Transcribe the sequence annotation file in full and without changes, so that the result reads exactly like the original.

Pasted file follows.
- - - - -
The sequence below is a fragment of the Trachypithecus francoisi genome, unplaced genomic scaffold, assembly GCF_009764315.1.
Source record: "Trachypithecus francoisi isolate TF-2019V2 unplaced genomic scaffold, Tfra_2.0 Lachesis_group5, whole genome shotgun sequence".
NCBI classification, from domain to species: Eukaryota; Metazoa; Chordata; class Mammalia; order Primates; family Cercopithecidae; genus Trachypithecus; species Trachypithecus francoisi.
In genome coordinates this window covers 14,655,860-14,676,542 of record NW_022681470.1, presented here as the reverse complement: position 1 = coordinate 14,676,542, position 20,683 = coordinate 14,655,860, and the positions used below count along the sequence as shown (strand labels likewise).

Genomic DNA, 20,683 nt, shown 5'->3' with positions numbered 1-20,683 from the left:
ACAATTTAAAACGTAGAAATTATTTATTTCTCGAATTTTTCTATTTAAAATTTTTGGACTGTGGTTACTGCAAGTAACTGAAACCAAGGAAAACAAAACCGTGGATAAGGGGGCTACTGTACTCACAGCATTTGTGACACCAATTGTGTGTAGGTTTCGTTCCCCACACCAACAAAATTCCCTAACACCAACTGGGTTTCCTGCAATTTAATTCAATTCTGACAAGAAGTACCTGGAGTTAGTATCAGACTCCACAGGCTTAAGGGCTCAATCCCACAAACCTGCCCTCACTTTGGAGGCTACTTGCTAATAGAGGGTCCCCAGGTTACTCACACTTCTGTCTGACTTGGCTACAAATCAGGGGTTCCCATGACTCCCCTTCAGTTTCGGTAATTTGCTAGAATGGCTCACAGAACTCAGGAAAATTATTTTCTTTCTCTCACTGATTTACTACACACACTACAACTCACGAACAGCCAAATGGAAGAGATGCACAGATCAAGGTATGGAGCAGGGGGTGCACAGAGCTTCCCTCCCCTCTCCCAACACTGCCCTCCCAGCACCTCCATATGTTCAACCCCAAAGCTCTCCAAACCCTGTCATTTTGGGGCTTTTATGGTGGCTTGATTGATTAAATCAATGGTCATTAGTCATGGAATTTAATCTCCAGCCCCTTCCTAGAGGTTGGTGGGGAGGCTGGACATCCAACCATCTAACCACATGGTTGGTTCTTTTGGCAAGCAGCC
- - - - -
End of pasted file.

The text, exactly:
The sequence below is a fragment of the Trachypithecus francoisi genome, unplaced genomic scaffold, assembly GCF_009764315.1.
Source record: "Trachypithecus francoisi isolate TF-2019V2 unplaced genomic scaffold, Tfra_2.0 Lachesis_group5, whole genome shotgun sequence".
NCBI classification, from domain to species: Eukaryota; Metazoa; Chordata; class Mammalia; order Primates; family Cercopithecidae; genus Trachypithecus; species Trachypithecus francoisi.
In genome coordinates this window covers 14,655,860-14,676,542 of record NW_022681470.1, presented here as the reverse complement: position 1 = coordinate 14,676,542, position 20,683 = coordinate 14,655,860, and the positions used below count along the sequence as shown (strand labels likewise).

Genomic DNA, 20,683 nt, shown 5'->3' with positions numbered 1-20,683 from the left:
ACAATTTAAAACGTAGAAATTATTTATTTCTCGAATTTTTCTATTTAAAATTTTTGGACTGTGGTTACTGCAAGTAACTGAAACCAAGGAAAACAAAACCGTGGATAAGGGGGCTACTGTACTCACAGCATTTGTGACACCAATTGTGTGTAGGTTTCGTTCCCCACACCAACAAAATTCCCTAACACCAACTGGGTTTCCTGCAATTTAATTCAATTCTGACAAGAAGTACCTGGAGTTAGTATCAGACTCCACAGGCTTAAGGGCTCAATCCCACAAACCTGCCCTCACTTTGGAGGCTACTTGCTAATAGAGGGTCCCCAGGTTACTCACACTTCTGTCTGACTTGGCTACAAATCAGGGGTTCCCATGACTCCCCTTCAGTTTCGGTAATTTGCTAGAATGGCTCACAGAACTCAGGAAAATTATTTTCTTTCTCTCACTGATTTACTACACACACTACAACTCACGAACAGCCAAATGGAAGAGATGCACAGATCAAGGTATGGAGCAGGGGGTGCACAGAGCTTCCCTCCCCTCTCCCAACACTGCCCTCCCAGCACCTCCATATGTTCAACCCCAAAGCTCTCCAAACCCTGTCATTTTGGGGCTTTTATGGTGGCTTGATTGATTAAATCAATGGTCATTAGTCATGGAATTTAATCTCCAGCCCCTTCCTAGAGGTTGGTGGGGAGGCTGGACATCCAACCATCTAACCACATGGTTGGTTCTTTTGGCAAGCAGCC